.jpg export quality

New Here ,
Sep 30, 2020

Copy link to clipboard

Copied

If you open a .psd file in Lightroom, edit it, and export it as a .jpg, do you lose any fidelity compared to if you had just it exported it as a .jpg from Photoshop?

TOPICS
Import and export

Views

88

Likes

Translate

Translate

Report

Report
Community Guidelines
Be kind and respectful, give credit to the original source of content, and search for duplicates before posting. Learn more

.jpg export quality

New Here ,
Sep 30, 2020

Copy link to clipboard

Copied

If you open a .psd file in Lightroom, edit it, and export it as a .jpg, do you lose any fidelity compared to if you had just it exported it as a .jpg from Photoshop?

TOPICS
Import and export

Views

89

Likes

Translate

Translate

Report

Report
Community Guidelines
Be kind and respectful, give credit to the original source of content, and search for duplicates before posting. Learn more
Sep 30, 2020 0
LEGEND ,
Sep 30, 2020

Copy link to clipboard

Copied

You always lose some quality when exporting as a JPG. There is no way to avoid this if you want as JPG. It's not different between Photoshop and Lightroom Classic.

 

If you export as TIF, then you should not lose quality.

Likes

Translate

Translate

Report

Report
Community Guidelines
Be kind and respectful, give credit to the original source of content, and search for duplicates before posting. Learn more
Reply
Loading...
Sep 30, 2020 1
Adobe Community Professional ,
Sep 30, 2020

Copy link to clipboard

Copied

I only use jpeg for web use. For my design and photography work i export as either a PSD or Tiff. Jpeg is a compression format and you will always lose something when doing a JPEG.

Likes

Translate

Translate

Report

Report
Community Guidelines
Be kind and respectful, give credit to the original source of content, and search for duplicates before posting. Learn more
Reply
Loading...
Sep 30, 2020 0
Adobe Community Professional ,
Sep 30, 2020

Copy link to clipboard

Copied

But the loss can be negligible, and sometimes JPEG is the necessary format depending on the intended use.

Likes

Translate

Translate

Report

Report
Community Guidelines
Be kind and respectful, give credit to the original source of content, and search for duplicates before posting. Learn more
Reply
Loading...
Sep 30, 2020 0
Adobe Community Professional ,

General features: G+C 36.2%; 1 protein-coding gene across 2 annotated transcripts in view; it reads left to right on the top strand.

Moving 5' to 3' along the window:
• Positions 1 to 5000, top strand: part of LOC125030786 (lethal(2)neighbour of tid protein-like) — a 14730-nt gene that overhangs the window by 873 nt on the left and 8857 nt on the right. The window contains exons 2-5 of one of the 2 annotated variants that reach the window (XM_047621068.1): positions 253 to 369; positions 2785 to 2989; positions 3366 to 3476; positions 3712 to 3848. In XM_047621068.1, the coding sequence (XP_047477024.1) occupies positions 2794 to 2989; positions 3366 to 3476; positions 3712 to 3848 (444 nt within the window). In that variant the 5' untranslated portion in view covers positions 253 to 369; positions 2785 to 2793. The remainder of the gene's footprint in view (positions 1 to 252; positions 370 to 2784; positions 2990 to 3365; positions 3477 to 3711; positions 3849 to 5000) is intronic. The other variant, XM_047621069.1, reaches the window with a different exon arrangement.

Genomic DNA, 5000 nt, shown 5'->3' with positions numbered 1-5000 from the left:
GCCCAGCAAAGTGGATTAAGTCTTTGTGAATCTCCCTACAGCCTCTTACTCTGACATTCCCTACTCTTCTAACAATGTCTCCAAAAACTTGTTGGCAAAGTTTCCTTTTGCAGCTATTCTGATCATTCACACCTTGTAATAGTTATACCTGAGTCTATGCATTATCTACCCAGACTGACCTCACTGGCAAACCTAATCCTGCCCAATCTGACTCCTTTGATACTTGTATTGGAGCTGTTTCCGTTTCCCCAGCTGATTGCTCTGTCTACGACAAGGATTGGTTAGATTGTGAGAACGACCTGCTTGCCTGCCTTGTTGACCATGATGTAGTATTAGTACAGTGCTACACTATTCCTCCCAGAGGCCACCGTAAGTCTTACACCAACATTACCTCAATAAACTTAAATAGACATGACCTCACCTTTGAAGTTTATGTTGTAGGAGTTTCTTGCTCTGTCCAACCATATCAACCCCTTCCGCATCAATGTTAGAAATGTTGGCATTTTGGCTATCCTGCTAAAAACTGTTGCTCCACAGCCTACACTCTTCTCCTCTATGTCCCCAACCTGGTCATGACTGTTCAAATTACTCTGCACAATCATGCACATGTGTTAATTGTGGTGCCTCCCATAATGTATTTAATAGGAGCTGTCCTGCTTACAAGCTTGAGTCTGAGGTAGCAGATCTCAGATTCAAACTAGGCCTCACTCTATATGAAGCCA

Sep 30, 2020

Copy link to clipboard

Copied

Ps and LrC use the same 13 Quality settings, but with different number scales as follows:

(JPG Compression)

Photoshop        Description       Lightroom

0                      Low                  0-7

1                      Low                  8-15

2                      Low                  16-23

3                      Low                  24-30

4                      Low                  31-38

5                      Med                  39-46

6                      Med                  47-53

7                      Med                  54-61

8                      High                 62-69

9                      High                 70-76

10                    Max                  77-84

11                    Max                  85-92

12                    Max                  93-100

 

From LrC you may be 'exporting' from a raw file render to JPG.

From Ps you are 'saving' from a pixel RGB image to JPG.

So there may be differences, but the major factor is the 'Compression'.

JPG COMPRESSION EXPLAINED by Jeffrey Friedl

 

 

Regards. My System: Lr-Classic 10.1, Photoshop 22.1, Lightroom 4.1, Windows-10 Nikon DSLR.

Likes

Translate

Translate

Report

Report
Community Guidelines
Be kind and respectful, give credit to the original source of content, and search for duplicates before posting. Learn more
Reply
Loading...
Sep 30, 2020 2
LEGEND ,
Oct 01, 2020

Copy link to clipboard

Copied

The Lightroom Classic quality scale is not in percent. 100 on the Lightroom Classic quality scale sitll involves some compression and some loss of quality.

Likes

Translate

Translate

Report

Report
Community Guidelines
Be kind and respectful, give credit to the original source of content, and search for duplicates before posting. Learn more
Reply
Loading...
Oct 01, 2020 2
D Fosse LATEST
Adobe Community Professional ,
Oct 01, 2020

Copy link to clipboard

Copied

Yes, important point: Jpeg "maximum quality" is not actually maximum quality. Very far from it. The jpeg algorithm will always cause data loss and added artifacts.

 

It's true that for one-off use it may not be significant. One single jpeg save will usually be perfectly acceptable. The important thing is to not repeat the process, because the degradation is cumulative. Don't save a jpeg over itself if it can be avoided.

Likes

Translate

Translate

Report

Report
Community Guidelines
Be kind and respectful, give credit to the original source of content, and search for duplicates before posting. Learn more
Reply
Loading...
Oct 01, 2020 1